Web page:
I think I’m finally caught up and recovered from my brief North American tour last week. While it was fun to present at two conferences plus a customer talk in four days, I missed out on a the second day of both conferences, as well as the opportunity to meet nearly as many people as I would have liked.
I thought I’d write a bit about something I heard more than once last week. I summed up my reaction in a tweet.
I forget how often some companies blame testers for escaped bugs. It’s not their fault.
My flippant follow up to the “bugs are tester’s fault” statement is typically “How can it be test’s fault? We weren’t the ones who put the bugs there in the first place”, but there’s some truth to the remark. Think of it this way – If testers are responsible for letting bugs “slip” through to customers, you have an engineering system where programmers are paid to insert bugs into the software, and where testers are penalized for not finding all of the needles in the haystack.
That doesn’t seem right. Delivering quality software isn’t a game where programmers insert bugs for testers to chase after – everyone on the team has to have some skin in the game on delivering quality (and value) to the customer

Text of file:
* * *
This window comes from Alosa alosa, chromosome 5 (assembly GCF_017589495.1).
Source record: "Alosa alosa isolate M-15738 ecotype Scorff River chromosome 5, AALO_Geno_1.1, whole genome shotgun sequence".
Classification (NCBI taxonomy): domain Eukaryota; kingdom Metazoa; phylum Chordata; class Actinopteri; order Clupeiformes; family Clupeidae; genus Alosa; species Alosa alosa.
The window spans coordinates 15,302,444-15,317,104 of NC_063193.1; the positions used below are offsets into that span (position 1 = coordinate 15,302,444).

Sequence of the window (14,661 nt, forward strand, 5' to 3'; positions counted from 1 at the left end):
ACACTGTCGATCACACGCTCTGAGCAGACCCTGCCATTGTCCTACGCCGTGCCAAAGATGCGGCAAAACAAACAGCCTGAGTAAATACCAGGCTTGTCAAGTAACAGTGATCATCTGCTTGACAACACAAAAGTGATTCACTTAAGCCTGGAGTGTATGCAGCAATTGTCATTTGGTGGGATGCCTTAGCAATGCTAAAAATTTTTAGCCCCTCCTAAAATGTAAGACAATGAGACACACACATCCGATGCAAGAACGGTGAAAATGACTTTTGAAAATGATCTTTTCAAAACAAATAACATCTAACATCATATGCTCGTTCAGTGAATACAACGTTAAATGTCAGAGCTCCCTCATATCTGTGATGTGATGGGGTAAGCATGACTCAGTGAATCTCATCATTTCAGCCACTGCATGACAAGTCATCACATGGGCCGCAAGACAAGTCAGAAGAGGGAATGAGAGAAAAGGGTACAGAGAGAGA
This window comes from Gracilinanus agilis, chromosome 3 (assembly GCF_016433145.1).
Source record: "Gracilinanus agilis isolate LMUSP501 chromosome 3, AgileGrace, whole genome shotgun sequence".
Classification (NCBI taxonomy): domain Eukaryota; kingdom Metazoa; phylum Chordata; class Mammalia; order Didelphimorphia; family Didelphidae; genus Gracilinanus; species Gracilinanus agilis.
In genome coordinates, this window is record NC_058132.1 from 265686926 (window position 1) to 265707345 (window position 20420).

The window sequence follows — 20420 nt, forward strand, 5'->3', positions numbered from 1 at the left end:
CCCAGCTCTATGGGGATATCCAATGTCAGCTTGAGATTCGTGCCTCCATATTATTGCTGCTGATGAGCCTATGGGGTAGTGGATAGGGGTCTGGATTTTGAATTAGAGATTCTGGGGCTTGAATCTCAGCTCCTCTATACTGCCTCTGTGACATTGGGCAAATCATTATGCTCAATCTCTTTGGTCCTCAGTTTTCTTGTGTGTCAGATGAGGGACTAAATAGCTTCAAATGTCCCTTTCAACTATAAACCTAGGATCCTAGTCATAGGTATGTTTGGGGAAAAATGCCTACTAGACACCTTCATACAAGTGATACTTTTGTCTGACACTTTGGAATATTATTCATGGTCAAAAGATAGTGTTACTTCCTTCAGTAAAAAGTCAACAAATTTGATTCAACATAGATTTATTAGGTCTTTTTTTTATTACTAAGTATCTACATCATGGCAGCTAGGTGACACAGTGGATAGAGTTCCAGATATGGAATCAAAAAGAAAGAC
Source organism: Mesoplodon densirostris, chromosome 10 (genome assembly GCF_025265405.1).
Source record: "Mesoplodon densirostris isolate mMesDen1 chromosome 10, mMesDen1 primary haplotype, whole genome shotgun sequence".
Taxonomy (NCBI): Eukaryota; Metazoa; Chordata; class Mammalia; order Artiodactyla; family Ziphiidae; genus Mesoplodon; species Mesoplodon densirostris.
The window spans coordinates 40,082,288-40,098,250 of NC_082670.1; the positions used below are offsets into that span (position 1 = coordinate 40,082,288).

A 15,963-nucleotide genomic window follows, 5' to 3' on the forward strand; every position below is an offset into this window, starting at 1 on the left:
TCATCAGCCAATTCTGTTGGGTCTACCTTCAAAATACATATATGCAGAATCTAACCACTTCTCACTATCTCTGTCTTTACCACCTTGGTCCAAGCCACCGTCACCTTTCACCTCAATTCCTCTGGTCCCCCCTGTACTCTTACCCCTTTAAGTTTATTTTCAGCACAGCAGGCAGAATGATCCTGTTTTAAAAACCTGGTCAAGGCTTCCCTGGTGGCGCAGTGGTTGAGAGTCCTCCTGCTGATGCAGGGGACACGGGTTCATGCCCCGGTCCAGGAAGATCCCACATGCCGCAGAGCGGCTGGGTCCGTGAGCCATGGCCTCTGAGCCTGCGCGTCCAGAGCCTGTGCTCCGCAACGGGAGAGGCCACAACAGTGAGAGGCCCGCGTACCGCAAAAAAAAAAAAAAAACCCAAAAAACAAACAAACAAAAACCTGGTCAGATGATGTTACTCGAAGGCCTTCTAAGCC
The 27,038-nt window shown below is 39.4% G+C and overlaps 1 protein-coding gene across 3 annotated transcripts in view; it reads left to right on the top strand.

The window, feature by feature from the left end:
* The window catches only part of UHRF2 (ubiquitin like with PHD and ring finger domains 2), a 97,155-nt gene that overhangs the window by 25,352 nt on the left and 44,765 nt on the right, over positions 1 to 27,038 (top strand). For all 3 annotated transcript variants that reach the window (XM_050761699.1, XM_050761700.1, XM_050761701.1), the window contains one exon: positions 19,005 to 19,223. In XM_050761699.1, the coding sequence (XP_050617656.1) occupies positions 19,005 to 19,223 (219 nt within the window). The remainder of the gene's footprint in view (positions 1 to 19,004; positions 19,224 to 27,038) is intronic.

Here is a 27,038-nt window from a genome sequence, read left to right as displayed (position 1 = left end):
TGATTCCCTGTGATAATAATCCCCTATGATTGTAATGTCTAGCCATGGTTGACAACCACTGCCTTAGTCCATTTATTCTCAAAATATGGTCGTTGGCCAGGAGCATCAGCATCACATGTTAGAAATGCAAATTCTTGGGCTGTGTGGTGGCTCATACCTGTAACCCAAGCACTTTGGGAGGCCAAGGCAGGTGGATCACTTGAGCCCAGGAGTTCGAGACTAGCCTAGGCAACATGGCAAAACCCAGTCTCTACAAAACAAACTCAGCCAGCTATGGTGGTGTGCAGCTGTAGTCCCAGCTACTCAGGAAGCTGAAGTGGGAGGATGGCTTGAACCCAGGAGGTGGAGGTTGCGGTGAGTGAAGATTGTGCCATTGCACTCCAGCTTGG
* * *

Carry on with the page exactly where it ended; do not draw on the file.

There’s also been a lot of buzz recently about the “cost of testing”, where testers (or teams of testers) attempt to justify the investment in testing. I have to admit that this bugs me – I don’t believe in the cost of testing – I believe in the cost of quality, and that the cost (and effort) is shared among the entire software team.
In hwtsam, I wrote:
Many years ago when I would ask the question, “who owns quality,” the answer would nearly always be “The test team owns quality.” Today, when I ask this question, the answer is customarily “Everyone owns quality.” While this may be a better answer to some, W. Mark Manduke of SEI has written: “When quality is declared to be everyone’s responsibility, no one is truly designated to be responsible for it, and quality issues fade into the chaos of the crisis du jour.” He concluded that “…when management truly commits to a quality culture, everyone will, indeed, be responsible for quality.”(STQE Magazine. Nov/Dec 2003 (Vol. 5, Issue 6))
Culture is hard to change, but it’s imperative for making quality software. If your programmers “throw code over the wall” and are surprised when the test team doesn’t find bugs, you should rethink your work environment (or resolve yourself to the fact that your job is to clean up the programmers mess and that quality is nowhere near your control).